Latest news

Oxford Centre for Emotions and Affective Neuroscience

Oxford Centre for Emotions & Affective Neuroscience

Elaine has recently moved to the Department of Experimental Psychology, University of Oxford, to take up an appointment as Research Professor and to establish the Oxford Centre for Emotions & Affective Neuroscience (OCEAN). Elaine is also delighted to have been awarded an ERC Advanced Investigator Award, which will allow her to set up a multidisciplinary research programme to investigate why some people are resilient, apparently immune to anything that life throws at them, while others are fragile, bowled over by seemingly minor difficulties.

Elaine Fox public speaking

Forthcoming Events

Elaine will be attending the European Congress of Psychology in Stockholm, Sweden from 10-14 July ( and will give a keynote speech at the conference on The Role of Cognitive Biases in Determining Emotional Vulnerability and Emotional Resilience.

Find out more →

Elaine is also giving a keynote talk at the British Association for Behavioural & Cognitive Psychotherapies conference on ‘Improving Mental Health’. The conference is in London from 16-19 July.

Find out more →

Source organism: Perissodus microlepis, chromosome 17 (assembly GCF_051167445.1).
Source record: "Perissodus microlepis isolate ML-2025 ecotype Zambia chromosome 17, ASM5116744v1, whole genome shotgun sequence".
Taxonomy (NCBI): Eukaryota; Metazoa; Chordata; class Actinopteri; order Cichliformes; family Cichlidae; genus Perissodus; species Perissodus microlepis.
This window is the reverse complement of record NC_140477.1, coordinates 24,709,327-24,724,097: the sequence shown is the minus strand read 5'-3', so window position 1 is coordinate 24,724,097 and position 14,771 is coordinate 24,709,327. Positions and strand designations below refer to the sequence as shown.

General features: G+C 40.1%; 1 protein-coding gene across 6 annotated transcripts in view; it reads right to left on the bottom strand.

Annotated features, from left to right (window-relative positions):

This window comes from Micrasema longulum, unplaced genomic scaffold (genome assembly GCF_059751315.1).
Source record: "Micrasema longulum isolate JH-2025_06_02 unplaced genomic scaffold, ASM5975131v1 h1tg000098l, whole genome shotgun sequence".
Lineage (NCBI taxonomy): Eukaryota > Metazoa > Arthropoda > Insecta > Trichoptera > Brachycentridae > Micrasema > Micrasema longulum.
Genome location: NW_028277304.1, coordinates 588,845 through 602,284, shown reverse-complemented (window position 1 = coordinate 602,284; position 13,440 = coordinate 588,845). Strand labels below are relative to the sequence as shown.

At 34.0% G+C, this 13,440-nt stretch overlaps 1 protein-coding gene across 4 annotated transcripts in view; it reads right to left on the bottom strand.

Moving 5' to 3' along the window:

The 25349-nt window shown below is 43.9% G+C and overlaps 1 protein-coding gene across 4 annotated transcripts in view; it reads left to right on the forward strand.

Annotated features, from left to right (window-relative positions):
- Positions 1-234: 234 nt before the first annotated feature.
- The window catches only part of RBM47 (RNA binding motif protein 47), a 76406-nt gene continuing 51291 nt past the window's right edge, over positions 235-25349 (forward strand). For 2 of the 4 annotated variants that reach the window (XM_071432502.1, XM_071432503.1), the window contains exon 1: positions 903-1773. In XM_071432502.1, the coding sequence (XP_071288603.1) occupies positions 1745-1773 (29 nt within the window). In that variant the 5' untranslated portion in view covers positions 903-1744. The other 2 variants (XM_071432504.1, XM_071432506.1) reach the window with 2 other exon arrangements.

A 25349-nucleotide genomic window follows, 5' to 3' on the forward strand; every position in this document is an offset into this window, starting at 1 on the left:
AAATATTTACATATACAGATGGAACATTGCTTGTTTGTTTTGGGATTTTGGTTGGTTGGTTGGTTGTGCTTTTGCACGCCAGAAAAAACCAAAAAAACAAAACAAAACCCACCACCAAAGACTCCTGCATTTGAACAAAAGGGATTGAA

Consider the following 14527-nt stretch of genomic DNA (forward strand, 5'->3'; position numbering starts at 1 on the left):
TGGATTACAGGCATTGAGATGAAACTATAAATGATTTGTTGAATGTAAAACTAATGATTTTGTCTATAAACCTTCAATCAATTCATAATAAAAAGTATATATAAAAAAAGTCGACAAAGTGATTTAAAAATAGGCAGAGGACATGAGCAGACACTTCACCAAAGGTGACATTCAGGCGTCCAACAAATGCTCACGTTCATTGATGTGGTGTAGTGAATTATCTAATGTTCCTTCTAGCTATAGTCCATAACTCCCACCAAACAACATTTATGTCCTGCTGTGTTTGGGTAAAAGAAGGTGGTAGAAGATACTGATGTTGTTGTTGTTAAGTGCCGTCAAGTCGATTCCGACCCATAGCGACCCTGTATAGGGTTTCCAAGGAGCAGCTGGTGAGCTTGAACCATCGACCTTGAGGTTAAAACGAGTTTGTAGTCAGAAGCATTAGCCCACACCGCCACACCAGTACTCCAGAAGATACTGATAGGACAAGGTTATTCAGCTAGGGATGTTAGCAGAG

Elaine will be taking part in a Salon Literary Breakfast at the Latitude Festival on Saturday 20th July. Tickets still available.

Find out more →


Now available in Poland

Polish readers can now enjoy Miedzy Pesymizmem a Optymizmem (Between Pessimism and Optimism), the latest translation of Elaine Fox’s book Rainy Brain Sunny Brain. Order your copy online now.

Order Miedzy Pesymizmem a Optymizmem →

Kolejna ksiązka z doskonale przyjętej serii Pytajniki, w której ukazały się między innymi: „Śniadanie z Sokratesem”, „Mózg incognito” i „Potyczki z Freudem”.

Zwykło się mawiać, że optymista i pesymista żyją tak samo długo, tylko optymista trochę weselej.
Czy można przeprogramować mózg, tak by zmienić siebie i swój sposób postrzegania świata? Zadanie to z pewnością niełatwe, ale – jak przekonuje autorka książki – zdecydowanie możliwe. Profesor Elaine Fox opisuje dwa typy osobowości, chmurną i pogodną, i wyjaśnia, że mają one źródła w ludzkim umyśle, który – jak wynika z odkryć współczesnej nauki – łatwo ulega przeobrażeniom. Skoro więc mózg jest w stanie się zmieniać, możemy wpływać na to, kim jesteśmy.